Chavez Faces Toughest Test In Venezuela Election
Forget the US election.
There may be an even more important presidential vote taking place in Venezuela this fall.
Miami Herald South America bureau chief Jim Wyss updates WLRN's Phil Latzman on Hugo Chavez's fight to keep his job against upstart opponent Henrique Capriles. Also discussed: political strife in Colombia and Latin American countries tasting rare Olympic glory during the Summer Games in London.
Phil Latzman: Let's begin with the presidential race in Venezuela. It's Hugo Chavez trying to keep his office against opposition candidate Henrique Capriles, and the election is in October. What's the latest?
Jim Wyss: Both men are out and about and trying to wrap up as many votes as they can before the October 7th election. Polls are all over the place. Most give Chavez, who's been in power for 13 years, a double digit lead. Others however say it's a much tougher race. Capriles of course says he has access to private polling information that gives him the lead. What we do know is that about 28 to 30 percent of the voters say they haven't decided. These are what they call the "nee nees", because they are neither for Chavez nor for Capriles. Pollsters say as in elections past, the "nee nees" are going to be a very important part of this process.
Phil Latzman: It's pretty amazing that just a few months ago we were talking about Chavez being on his deathbed. Now, he's made a recovery--whether it's a full recovery from his cancer--we don't know, but he's back on the campaign trail. Is this the old Hugo Chavez? Is he back?
Jim Wyss: It's not the old Hugo Chavez. But he's certainly seems like a man much recovered. He's out on the campaign trial, he's back to being in the public eye very often. People in the opposition say most of his events do seem staged. That he's not the glad-handing, back-slapping campaigning machine of yesterday. But there's no question that he's out there doing the job of campaigning.
Phil Latzman: A lot of people in Miami looking at that race and some of them are even heading to New Orleans to vote in it in October. There's a big movement after the Venezuelan embassy closed in Miami. But moving on to neighboring Colombia, President Juan Manuel Santos has seen some controversy lately. What's happening there?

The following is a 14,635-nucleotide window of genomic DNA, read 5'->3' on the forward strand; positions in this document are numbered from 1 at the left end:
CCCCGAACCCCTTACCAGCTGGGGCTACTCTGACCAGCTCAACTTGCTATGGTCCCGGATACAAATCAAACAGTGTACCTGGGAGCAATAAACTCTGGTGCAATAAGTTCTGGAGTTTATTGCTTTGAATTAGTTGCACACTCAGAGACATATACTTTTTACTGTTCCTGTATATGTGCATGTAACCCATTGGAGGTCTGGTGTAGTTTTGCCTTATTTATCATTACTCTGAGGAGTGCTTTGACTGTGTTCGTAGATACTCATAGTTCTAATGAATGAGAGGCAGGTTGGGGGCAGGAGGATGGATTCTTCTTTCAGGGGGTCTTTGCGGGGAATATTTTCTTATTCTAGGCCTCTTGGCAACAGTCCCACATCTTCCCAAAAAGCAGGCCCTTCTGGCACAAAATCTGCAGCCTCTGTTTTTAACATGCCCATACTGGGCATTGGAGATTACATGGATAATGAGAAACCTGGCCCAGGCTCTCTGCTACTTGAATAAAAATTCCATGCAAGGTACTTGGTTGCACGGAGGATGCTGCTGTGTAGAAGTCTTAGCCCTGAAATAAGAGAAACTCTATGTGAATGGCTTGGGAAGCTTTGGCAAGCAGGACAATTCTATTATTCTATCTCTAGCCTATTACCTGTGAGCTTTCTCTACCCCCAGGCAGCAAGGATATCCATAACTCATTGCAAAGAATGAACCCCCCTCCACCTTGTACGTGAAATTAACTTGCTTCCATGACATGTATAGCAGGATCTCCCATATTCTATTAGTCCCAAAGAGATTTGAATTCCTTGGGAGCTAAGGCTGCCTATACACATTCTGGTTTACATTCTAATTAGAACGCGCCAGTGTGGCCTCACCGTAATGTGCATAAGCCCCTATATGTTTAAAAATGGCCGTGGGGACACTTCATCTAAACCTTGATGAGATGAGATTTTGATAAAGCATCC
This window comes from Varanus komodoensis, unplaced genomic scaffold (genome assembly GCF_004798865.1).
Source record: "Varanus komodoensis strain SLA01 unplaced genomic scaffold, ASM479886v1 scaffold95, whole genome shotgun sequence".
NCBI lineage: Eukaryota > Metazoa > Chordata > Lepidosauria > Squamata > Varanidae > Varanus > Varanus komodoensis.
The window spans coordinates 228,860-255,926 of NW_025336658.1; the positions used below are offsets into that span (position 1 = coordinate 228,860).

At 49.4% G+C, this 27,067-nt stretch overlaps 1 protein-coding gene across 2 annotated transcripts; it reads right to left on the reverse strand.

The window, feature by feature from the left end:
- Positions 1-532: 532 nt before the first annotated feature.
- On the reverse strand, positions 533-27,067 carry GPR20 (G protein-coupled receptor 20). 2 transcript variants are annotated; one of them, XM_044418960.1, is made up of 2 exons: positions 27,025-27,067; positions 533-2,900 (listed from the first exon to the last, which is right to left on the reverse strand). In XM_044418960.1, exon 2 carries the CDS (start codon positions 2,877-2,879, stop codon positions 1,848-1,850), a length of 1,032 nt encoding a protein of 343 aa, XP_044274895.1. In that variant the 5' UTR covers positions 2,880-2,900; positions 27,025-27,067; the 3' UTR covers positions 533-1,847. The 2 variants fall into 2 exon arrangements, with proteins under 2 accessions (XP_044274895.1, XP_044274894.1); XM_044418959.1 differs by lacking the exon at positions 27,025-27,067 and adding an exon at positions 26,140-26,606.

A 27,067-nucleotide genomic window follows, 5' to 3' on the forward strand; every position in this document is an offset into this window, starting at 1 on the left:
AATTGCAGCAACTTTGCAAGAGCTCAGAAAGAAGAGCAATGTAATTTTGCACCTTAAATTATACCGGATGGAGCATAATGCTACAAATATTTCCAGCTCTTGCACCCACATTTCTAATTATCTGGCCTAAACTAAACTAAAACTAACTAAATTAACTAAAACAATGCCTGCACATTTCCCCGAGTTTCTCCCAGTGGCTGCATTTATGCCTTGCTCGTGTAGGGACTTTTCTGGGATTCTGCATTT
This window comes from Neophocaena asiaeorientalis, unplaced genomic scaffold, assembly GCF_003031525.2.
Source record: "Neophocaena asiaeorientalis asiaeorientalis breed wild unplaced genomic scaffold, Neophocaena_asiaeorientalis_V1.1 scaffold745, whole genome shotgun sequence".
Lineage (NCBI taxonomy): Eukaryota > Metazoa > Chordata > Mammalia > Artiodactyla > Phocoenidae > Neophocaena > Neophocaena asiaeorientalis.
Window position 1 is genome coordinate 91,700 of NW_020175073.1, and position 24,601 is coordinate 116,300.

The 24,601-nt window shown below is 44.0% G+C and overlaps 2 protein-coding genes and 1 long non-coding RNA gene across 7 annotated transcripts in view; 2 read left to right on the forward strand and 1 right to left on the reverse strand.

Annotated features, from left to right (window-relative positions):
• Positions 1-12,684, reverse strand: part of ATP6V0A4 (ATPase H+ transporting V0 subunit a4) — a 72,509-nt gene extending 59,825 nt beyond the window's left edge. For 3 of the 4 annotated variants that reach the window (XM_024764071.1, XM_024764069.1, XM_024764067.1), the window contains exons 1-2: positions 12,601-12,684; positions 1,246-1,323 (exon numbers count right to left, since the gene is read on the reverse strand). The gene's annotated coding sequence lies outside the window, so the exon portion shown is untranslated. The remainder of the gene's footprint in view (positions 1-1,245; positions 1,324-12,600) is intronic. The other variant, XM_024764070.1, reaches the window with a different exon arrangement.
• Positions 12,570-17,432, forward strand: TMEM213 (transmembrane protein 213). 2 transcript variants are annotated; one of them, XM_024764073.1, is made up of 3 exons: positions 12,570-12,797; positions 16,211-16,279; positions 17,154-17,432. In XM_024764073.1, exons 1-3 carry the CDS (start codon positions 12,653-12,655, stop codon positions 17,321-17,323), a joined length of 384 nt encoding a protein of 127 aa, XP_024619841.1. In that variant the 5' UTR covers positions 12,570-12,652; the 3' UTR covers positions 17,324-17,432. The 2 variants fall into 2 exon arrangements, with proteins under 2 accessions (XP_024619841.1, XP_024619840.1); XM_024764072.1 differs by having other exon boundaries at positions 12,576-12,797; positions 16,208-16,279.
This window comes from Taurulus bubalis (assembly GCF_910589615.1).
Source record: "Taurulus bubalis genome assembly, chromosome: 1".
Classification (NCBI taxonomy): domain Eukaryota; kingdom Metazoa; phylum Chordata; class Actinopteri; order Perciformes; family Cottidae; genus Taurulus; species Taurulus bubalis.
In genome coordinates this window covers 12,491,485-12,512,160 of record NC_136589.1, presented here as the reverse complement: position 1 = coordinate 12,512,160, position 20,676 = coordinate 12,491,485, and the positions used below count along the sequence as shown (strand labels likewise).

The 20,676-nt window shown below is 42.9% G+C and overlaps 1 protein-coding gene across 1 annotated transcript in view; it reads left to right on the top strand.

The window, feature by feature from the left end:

Jim Wyss: It's interesting. Out of Venezuela, Ecuador and Colombia, Colombia is the only country not going into elections right now. Juan Manuel Santos is hitting the halfway mark in his 4-year presidency, and he's had a bit of a rough going. The latest polls give him favorability ratings of 47 percent, which is down from 71% a year ago. This is a man who had been very, very popular. His honeymoon period lasted a long time. the sense that security deteriorating, there was a very botched judicial reform push in congress. He's talked a lot about how he has not been able to communicate his achievements very well during these first two years, and he's making a real concerted effort to do that now.
Phil Latzman: Jim on a final note, the Summer Olympics are now over and there are some countries in Latin America that are walking away with hardware they're not used to having. Tell us what happened.
Jim Wyss: By and large Latin America did really well this year. Brazil once again was the top-winner in the region with 17 medals. Cuba was number 2 with 14 medals. The real surprise was Colombia came in was 3rd with 8 medals, beating longtime rivals like Argentina and Mexico. And what was really interesting is that going into the Olympics, there were 5 Spanish-speaking Latin American countries that had never won a medal: Bolivia, El Salvador, Honduras, Nicaragua and Guatemala. But Guatemala won a silver this year, so they're off the list.